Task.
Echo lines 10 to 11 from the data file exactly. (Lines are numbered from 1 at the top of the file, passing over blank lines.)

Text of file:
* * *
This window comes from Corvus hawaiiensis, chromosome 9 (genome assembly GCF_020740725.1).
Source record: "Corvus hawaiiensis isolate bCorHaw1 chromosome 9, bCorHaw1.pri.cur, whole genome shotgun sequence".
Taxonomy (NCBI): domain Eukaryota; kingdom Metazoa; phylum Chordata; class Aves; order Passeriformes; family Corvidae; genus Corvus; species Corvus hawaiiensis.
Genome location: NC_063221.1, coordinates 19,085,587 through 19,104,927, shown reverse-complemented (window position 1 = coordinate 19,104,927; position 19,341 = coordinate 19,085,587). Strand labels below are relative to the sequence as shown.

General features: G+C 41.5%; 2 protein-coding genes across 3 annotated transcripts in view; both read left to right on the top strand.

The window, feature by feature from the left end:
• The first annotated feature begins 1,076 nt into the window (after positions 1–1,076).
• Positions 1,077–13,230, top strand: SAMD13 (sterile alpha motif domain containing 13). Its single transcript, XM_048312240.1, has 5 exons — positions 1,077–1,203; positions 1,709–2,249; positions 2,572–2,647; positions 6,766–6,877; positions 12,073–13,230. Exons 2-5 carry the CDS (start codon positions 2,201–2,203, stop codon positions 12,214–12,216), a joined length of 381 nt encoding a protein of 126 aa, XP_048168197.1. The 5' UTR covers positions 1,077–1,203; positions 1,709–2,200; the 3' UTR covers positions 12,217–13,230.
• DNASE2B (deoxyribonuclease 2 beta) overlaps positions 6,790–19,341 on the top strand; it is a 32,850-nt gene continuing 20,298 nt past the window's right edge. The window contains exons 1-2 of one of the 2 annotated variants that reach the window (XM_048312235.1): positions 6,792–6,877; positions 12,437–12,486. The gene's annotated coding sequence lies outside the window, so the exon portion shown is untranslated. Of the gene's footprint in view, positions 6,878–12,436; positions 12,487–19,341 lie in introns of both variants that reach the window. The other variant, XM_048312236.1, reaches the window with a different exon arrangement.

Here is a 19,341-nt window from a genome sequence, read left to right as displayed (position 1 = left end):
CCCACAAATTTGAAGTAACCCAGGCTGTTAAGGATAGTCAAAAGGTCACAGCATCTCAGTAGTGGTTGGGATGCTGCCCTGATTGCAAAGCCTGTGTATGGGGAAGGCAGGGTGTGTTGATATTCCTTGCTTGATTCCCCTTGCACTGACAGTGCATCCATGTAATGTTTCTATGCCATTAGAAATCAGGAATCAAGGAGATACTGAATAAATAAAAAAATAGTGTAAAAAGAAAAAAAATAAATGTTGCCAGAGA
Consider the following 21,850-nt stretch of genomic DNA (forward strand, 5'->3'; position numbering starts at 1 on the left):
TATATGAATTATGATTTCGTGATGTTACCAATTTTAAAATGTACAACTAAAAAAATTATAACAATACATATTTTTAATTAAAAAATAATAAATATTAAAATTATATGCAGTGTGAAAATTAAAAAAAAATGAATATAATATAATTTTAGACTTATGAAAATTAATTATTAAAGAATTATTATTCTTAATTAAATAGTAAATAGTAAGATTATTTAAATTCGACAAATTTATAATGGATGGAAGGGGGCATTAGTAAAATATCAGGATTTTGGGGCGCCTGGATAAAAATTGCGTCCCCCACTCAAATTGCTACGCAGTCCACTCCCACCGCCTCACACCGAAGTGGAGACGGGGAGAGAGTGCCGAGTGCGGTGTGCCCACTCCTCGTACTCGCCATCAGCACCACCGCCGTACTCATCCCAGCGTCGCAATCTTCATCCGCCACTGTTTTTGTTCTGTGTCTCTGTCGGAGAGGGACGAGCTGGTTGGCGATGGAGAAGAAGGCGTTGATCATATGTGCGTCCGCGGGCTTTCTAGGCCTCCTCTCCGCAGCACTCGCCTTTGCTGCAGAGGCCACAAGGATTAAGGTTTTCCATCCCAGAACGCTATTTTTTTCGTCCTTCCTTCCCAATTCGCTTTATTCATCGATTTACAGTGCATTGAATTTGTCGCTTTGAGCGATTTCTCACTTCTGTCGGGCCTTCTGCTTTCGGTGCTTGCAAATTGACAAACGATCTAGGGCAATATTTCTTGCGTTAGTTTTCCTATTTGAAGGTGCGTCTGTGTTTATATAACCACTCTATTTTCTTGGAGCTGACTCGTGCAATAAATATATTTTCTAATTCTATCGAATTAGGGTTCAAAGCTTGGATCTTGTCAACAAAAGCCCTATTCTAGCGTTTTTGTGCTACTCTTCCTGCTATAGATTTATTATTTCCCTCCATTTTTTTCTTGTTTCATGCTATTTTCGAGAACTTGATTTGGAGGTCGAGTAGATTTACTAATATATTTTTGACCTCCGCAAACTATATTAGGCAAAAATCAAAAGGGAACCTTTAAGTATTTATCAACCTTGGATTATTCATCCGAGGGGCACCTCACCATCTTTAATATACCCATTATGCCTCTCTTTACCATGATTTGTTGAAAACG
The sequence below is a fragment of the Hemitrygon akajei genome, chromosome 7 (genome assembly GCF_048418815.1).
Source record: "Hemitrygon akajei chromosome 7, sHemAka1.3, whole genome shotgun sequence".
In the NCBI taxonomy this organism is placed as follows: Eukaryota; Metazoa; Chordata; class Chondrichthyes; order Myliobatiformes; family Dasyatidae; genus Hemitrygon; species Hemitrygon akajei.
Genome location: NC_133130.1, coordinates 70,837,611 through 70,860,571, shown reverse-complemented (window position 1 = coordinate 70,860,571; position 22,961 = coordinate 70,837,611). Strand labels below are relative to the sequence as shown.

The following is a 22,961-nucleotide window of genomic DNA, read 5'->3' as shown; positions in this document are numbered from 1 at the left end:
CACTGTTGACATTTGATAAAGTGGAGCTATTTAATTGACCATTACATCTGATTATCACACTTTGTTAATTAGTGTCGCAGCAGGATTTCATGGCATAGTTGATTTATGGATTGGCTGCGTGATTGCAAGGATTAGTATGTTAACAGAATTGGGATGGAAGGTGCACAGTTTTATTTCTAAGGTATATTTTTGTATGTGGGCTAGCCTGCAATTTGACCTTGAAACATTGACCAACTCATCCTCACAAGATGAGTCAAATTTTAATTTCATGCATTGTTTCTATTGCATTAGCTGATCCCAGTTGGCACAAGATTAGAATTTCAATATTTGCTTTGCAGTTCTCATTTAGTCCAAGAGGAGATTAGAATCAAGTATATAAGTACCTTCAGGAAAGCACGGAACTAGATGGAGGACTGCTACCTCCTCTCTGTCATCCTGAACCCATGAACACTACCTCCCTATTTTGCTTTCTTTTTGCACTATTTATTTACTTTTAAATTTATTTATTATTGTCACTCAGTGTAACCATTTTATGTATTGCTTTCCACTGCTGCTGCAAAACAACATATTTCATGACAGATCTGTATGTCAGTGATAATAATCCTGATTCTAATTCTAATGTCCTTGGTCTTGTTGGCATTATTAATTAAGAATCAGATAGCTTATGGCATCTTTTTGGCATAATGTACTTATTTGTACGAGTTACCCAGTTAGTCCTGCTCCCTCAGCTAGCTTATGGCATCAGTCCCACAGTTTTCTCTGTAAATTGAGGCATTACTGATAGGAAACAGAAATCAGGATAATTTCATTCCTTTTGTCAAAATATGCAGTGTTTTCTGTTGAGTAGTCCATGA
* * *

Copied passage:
Here is a 19,341-nt window from a genome sequence, read left to right as displayed (position 1 = left end):
CCCACAAATTTGAAGTAACCCAGGCTGTTAAGGATAGTCAAAAGGTCACAGCATCTCAGTAGTGGTTGGGATGCTGCCCTGATTGCAAAGCCTGTGTATGGGGAAGGCAGGGTGTGTTGATATTCCTTGCTTGATTCCCCTTGCACTGACAGTGCATCCATGTAATGTTTCTATGCCATTAGAAATCAGGAATCAAGGAGATACTGAATAAATAAAAAAATAGTGTAAAAAGAAAAAAAATAAATGTTGCCAGAGA